Nationwide’s legacy commercial property loan exposure has fallen to £7.1bn, comprised of £3.1bn in loan run-offs, maturity and enforcement as well as the post financial year sale of a European sub-performing loan portfolio, virtually completing the building society’s exit from Continental property lending.
The building society, which raised £550m in new capital last December to bolster its financial strength, confirmed in its annual results this morning that it sold the £694m (c.€850m) Project Adelaide European commercial property loan – to Oaktree Capital Management – post the financial year in addition to £2.4bn in legacy CRE loan run-offs.
Nationwide stated in its annual results this morning: “Since the year end, we have sold over 90% of our non-UK CRE portfolio representing gross loans of £694m as at 4 April 2014, with net sales proceeds in line with their carrying value; the sale will be recognised in the first quarter of 2014/15 and will increase our Common Equity Tier 1 ratio by an estimated 0.5%.”
CoStar News understands Oaktree paid circa €675m for Adelaide, financed with a five-year loan-on-loan facility provided by JPMorgan and AIG. JPMorgan was understood to have come into the deal late.
While there are no successive loan sales planned by the building society, Nationwide has not ruled out potential future loan portfolio sales.
Nationwide’s £7.07bn remaining performing and non-performing commercial property loan book – post the Project Adelaide sale – is comprised of:
- £2.62bn in NPLs comprised of £1.9bn secured by regional UK, £454m in the South East and £260m secured by London CRE;
- £4.39bn in performing loans, comprised of £2.17bn in London, £782m in the South East and £1.44bn in the rest of the UK;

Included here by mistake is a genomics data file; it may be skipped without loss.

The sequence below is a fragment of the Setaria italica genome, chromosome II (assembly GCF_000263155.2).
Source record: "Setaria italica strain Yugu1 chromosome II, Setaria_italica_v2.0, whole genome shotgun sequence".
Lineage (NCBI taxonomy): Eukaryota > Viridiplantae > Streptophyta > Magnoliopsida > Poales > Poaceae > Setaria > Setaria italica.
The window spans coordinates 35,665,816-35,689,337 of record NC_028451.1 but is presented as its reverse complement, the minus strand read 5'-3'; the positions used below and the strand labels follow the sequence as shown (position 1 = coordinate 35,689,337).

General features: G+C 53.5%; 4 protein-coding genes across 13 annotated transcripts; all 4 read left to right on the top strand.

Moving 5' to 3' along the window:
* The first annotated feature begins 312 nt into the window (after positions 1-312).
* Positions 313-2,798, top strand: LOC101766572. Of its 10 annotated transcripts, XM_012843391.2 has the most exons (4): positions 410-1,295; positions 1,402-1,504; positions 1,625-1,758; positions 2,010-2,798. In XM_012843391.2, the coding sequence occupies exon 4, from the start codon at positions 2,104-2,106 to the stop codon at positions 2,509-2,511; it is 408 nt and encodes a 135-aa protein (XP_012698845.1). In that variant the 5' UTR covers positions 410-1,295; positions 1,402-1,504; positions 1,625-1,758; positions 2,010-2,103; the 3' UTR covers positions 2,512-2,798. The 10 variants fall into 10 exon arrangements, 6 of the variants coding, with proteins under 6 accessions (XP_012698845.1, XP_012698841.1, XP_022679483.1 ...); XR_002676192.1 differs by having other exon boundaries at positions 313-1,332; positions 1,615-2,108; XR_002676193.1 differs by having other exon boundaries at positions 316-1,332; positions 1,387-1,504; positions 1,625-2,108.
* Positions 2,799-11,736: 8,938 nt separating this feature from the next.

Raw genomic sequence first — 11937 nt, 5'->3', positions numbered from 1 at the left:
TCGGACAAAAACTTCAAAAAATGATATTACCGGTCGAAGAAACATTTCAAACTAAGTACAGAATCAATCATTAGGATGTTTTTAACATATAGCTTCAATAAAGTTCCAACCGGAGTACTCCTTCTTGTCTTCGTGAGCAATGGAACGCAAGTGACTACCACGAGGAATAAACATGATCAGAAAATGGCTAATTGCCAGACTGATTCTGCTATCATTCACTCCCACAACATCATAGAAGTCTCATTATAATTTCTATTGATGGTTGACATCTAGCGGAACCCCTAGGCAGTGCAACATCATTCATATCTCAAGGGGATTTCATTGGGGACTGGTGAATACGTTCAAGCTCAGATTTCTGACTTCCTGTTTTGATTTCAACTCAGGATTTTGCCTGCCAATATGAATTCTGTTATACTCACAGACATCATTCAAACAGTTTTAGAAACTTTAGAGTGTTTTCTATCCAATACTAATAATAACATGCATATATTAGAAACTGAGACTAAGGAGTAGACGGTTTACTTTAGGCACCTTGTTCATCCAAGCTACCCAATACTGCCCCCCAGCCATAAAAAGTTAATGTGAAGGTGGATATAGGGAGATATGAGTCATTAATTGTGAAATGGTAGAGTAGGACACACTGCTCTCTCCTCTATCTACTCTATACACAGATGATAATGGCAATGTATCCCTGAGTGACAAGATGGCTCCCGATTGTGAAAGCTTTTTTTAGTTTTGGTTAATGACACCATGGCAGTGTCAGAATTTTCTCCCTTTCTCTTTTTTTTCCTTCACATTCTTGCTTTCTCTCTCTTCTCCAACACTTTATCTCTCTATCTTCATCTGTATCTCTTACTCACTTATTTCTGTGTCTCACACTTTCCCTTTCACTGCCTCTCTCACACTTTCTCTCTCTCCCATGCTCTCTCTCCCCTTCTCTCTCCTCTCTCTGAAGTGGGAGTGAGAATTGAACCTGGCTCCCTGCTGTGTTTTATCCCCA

- Approximately £65m in remaining European CRE-secured commercial property loans, following the £694m Project Adelaide sale.
Of Nationwide’s £4.39bn in performing loans, £3.07bn, or 39%, are impaired.
Nationwide stated in its annual results this morning: “Over the year, funding liquidity in the lending market has improved with a number of new entrants and traditional lenders returning to the market.
“There are tentative signs of improvement in CRE both in London and the surrounding regions, albeit this recovery has not been seen in most of the depressed secondary and tertiary assets. As a result, provision coverage ratios in London have remained stable whilst the highest increase in coverage ratios has been seen in other regions.”
Nationwide stated that in the financial year to April 2015, £1.4bn of commercial real estate loans are scheduled to mature. Of which, £900m, or 64%, have provisions against the individual loans of £0.5bn. The remaining £0.5bn in unprovisioned maturing loans have an interest cover ratio of greater than 130%.
The building society added that the outlook for commercial credit risks is “stable” albeit that a number of challenges remain.
“With the CRE sector continuing to absorb capital from the industry as a consequence of the performance of the market and changes to regulatory capital requirements, there are limited funds available to act as a stimulus to drive asset values up, particularly for secondary assets.
As a result the spread between prime and secondary markets is likely to remain at current levels for some time.”